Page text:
Additionally, interoperability with existing RAN infrastructure requires bi-lateral agreements, customized integration, and significant testing prior to deployment, the comment read. The complicated process would result in O-RAN increasing the cost of vendor and infrastructure deployment, claimed US Cellular, directly contrary to the goals of O-RAN. 

Several commenters urged the NTIA to focus funding projects on research and development rather than subsidizing commercial deployments.  

The NTIA is already fully engaged in broadband deployment in unserved and underserved areas through its Broadband Equity, Access and Deployment program, said Verizon. The Innovation Fund will better advance its goals by funding projects that accelerate the solving of remaining O-RAN technical challenges that continue to delay its deployment, it continued. 

US Cellular argued that the NTIA should “spur deployment of additional independent testing and certification lab facilities… where an independent third party can perform end to end testing, conformance, and certification.” 

The Innovation Fund should be used to focus on technology development and solving practical challenges, added wireless trade association, CTIA. Research can focus on interoperability, promotion of equipment that meets O-RAN specifications, and projects that support hardware design and energy efficiency, it said.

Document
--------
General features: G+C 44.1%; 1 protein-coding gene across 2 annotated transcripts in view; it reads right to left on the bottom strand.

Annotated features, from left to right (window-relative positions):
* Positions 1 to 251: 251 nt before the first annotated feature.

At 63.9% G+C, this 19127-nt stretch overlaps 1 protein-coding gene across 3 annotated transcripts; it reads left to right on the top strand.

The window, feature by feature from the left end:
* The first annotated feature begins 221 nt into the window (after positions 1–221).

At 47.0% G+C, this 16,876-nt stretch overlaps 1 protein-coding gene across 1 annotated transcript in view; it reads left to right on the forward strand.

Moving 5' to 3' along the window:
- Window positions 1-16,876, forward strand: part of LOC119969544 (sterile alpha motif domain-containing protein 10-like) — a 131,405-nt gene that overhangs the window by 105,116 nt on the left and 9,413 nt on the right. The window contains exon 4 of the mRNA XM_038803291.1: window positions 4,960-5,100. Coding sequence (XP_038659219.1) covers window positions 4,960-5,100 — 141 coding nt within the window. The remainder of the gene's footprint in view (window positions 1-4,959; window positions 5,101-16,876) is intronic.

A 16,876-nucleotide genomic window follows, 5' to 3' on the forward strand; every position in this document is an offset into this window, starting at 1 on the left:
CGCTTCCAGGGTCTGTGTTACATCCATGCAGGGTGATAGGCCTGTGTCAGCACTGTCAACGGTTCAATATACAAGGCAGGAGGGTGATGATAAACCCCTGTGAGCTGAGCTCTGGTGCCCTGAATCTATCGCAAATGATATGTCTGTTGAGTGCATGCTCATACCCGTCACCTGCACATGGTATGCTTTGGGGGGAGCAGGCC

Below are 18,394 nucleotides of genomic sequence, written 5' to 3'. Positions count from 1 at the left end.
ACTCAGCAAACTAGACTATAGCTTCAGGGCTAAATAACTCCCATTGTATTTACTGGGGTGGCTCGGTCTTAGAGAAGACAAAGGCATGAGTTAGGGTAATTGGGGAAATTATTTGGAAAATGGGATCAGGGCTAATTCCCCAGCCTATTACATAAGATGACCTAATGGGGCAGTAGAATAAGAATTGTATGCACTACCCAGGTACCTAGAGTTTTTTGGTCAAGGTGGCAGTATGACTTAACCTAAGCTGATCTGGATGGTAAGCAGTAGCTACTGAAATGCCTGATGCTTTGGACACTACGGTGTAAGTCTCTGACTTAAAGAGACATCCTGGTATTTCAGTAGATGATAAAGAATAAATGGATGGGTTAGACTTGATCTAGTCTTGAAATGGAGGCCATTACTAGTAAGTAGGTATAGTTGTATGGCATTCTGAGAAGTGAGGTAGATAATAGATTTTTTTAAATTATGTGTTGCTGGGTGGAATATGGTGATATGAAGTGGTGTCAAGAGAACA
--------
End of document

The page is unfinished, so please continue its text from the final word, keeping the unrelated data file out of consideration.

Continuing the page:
Furthermore, CTIA recommended that the Administration avoid interfering in how providers design their networks to encourage providers to adopt O-RAN in an appropriate manner for their company. Allowing a flexible, risk-based approach to O-RAN deployments will “help ensure network security and stability,” it wrote. 

Continue Reading


CES 2023: NTIA to Address Broadband, Spectrum, and Privacy, Says Alan Davidson

Alan Davidson asserted that marginalized communities are harmed disproportionately by privacy violations.



Photo of NTIA Adminstrator Alan Davidson

LAS VEGAS, January 7, 2023 – The National Telecommunications and Information Administration’s 2023 priorities will include the funding and facilitation of states’ broadband deployment programs, the development of a national spectrum policy, and actions to protect the privacy of marginalized groups, said Administrator Alan Davidson at the Consumer Electronics Show on Saturday.

The NTIA’s most high-profile task is to oversee the operations of the Broadband Equity, Access, and Deployment program, a $42.45 billion slush fund for broadband-infrastructure deployments which will be divided among the governments of states and U.S. territories. Those governments will administer final distribution of the BEAD funds in accordance with the NTIA’s guidelines.

“This is our generation’s big infrastructure moment,” Davidson said. “This is our chance to connect everybody in the country with what they need to thrive in the modern digital economy, and we are going to do it.”

Davidson reiterated his agency’s stated intention to develop a comprehensive national spectrum strategy to facilitate the various spectrum interests of government and private industry. To allocate spectrum in a manner that fulfills federal needs and stimulates the growth of innovators, largely in the sector of 5G, the NTIA – the administrator of federally used spectrum – must coordinate with the Federal Communications Commission – the administrator of other spectrum.

Calling for a national privacy law, Davidson asserted that marginalized communities are harmed disproportionately by privacy violations. He stated that the NTIA will, possibly within weeks, request public comment on “civil rights and privacy.”

Continue Reading

Signup for Broadband Breakfast News

Broadband Breakfast Research Partner